We next sought to deplete p150Glued in mouse CTLs. For this experiment, 3 shRNA target sequences were tested as was done for NDE1 and one sequence (P1) gave substantial reduction in p150Glued expression (Fig. 7A). Next we prepared CTLs that were transduced with either p150Glued shRNA (P1) or a scrambled shRNA control, paired them with peptide pulsed EL4 cells and the immunostained them for tubulin (Fig. 7B-C). When these p150Glued – depleted conjugates were scored for MTOC translocation, the results showed no significant difference in MTOC translocation compared to those treated with the scrambled shRNA (Fig. 7D).
In control shRNA treated cells, granzyme B-immunostained vesicles formed a distinct band or cluster at the IS whereas p150Glued remained at the center of the contact site, presumably associated with the MTOC (Fig. 7E). When p150Glued was depleted, accumulation of granzyme B-vesicles at the IS was greatly reduced compared to those receiving a scrambled shRNA (Fig. 7F-G). Interestingly, in a few control knockdown cells, we observed overlapping p150Glued and granzyme B signals (Supplemental Fig. 4F-G).
Finally, we investigated how depletion of p150Glued affected the ability of mouse CTLs to lyse antigenic targets. For these experiments, CTLs transduced with either p150Glued or control shRNAs (as described above), were incubated for 6 hours with CFSE-labeled EL4 cells in the presence or absence of peptide at various effector to target ratios (1:1, 4:1, or 10:1). Subsequently, PI was added to label the dead cells. Flow cytometry was used to quantify CFSE-labeled target cells and PI-labeled dead cells as described above. Depletion of p150Glued significantly inhibited CTL-mediated target cell lysis, compared to control groups (Fig. 7H). At a 10:1 effector: target ratios, p150Glued depleted CTLs lysis was reduced to 50% as compared to the control shRNA value of 76%.
In this study we examined the roles of NDE1 and dynactin in what are generally regarded as two key aspects of focused secretion; movement of the MTOC and accumulation of secretory vesicles at the IS. The results based on both expression of an inhibitory EGFP-NDE1 construct or siRNA (or shRNA)-mediated depletion of NDE1, showed that NDE1 was essential for MTOC translocation. In contrast, dynactin was not required for MTOC translocation but was needed for accumulation of secretory vesicles at the IS.
Based on immunoprecipitation of the DIC, NDE1 forms a complex with dynein and Lis1. However, the reciprocal immunoprecipitation of NDE1 pulled down Lis1 but not dynein or p150Glued. This is consistent with other reports showing that immunoprecipitation of NDE1 did not pull down dynein (37). Efforts to circumvent this problem led us to construct a series of EGFP-NDE1 fusion proteins where anti-GFP antibody could be used to immunoprecipitate NDE1. This approach also avoided any confusion between NDE1 and its paralog, NDEL1 which behaved quite differently insofar as NDE1 accumulated at the IS whereas NDEL1 did not (Supplemental Fig. 1F).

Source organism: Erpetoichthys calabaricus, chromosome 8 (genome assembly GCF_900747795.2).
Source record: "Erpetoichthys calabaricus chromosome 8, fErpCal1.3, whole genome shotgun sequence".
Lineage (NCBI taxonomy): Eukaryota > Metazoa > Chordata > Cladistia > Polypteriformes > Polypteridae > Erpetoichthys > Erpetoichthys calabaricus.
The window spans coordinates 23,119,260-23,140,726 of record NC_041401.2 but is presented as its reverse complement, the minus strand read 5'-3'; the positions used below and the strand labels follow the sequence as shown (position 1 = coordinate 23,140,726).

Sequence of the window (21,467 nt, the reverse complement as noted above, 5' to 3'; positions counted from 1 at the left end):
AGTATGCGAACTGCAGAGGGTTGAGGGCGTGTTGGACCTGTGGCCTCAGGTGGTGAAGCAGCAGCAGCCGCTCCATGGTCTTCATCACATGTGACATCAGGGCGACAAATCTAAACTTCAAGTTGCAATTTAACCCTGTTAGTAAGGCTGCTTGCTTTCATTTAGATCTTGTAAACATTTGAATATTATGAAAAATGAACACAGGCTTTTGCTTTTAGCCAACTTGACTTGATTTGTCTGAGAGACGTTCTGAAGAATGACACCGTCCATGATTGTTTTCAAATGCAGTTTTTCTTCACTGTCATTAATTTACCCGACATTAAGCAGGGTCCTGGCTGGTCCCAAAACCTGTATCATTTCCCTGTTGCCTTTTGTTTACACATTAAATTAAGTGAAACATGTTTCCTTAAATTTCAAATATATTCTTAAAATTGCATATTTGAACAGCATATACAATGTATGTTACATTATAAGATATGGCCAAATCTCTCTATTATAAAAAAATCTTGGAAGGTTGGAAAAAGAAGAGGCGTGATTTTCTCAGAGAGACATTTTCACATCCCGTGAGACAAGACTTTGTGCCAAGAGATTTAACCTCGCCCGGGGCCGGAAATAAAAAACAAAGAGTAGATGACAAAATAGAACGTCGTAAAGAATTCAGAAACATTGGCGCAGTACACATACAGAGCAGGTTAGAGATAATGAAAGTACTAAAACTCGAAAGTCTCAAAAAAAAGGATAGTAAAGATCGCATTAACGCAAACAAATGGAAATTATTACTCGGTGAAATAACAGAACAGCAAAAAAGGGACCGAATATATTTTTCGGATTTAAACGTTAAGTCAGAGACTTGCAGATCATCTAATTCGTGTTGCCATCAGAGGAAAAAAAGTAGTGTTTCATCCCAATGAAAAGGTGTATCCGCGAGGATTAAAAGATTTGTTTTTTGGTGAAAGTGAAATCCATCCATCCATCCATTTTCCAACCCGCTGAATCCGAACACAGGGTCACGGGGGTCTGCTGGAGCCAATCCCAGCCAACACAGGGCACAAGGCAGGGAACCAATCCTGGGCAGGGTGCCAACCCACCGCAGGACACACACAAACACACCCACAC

Four EGFP-NDE1 fusion proteins were generated and tested. Of these, both C-terminal fusion constructs accumulated at the IS as did dynein and Lis1. A slight inhibition of MTOC translocation was seen with the NDE1-EGFP but not with NDE1-mEGFP. The key difference is that in immunoprecipitation experiments, pulldown of NDE1-mEGFP brings down dynein whereas pull-downs of NDE1-EGFP did not. Immunoprecipitation of the DIC also did not pull down NDE1-EGFP even though it did pull down native NDE1. These results lead to the conclusion that NDE1-EGFP does not bind to dynein.
The absence of any evidence that NDE1-EGFP binds to dynein was remarkable considering that it accumulated at the IS. Given that our data also show that NDE1 is required for accumulation of dynein at the IS we conclude that NDE1 must be serving directly or indirectly to anchor dynein at the IS, likely through connections to the actin cytoskeleton. NDE1 normally coimmunoprecipitates with LIS1 and DISC1 and this complex could link to the actin cytoskeleton in a number of ways. DISC1 is known to interact with components of the actin cytoskeleton (26, 28, 41). Lis1 is known form a complex with Cdc42 and CLIP-170 as well as the actin-binding protein IQGAP (42, 43). Finally, NDE1 reportedly binds to paxillin, a protein important in regulating focal adhesions and the actin cytoskeleton (44, 45).
In principle, NDE1 might accumulate at the IS by moving along microtubules but it seems that simple diffusion and binding is not adequate in itself. Data showing that NDE1 accumulation at the IS depends on intact microtubules might suggest that a motor is involved. In principle, either dynein or kinesin could carry NDE1 to the IS. However, since dynein does not seem to be required, a possible alternative is that a kinesin-like motor transports NDE1 to the IS. This seems plausible since dynein and NDE1 are known to form complexes with kinesin in other settings (7, 24, 46). Alternatively, NDE1 might be transported together with Lis1 at the tips of microtubules. Lis1 is reportedly a component of a microtubule tip-binding complex that includes CLIP-170 and IQGAP (43).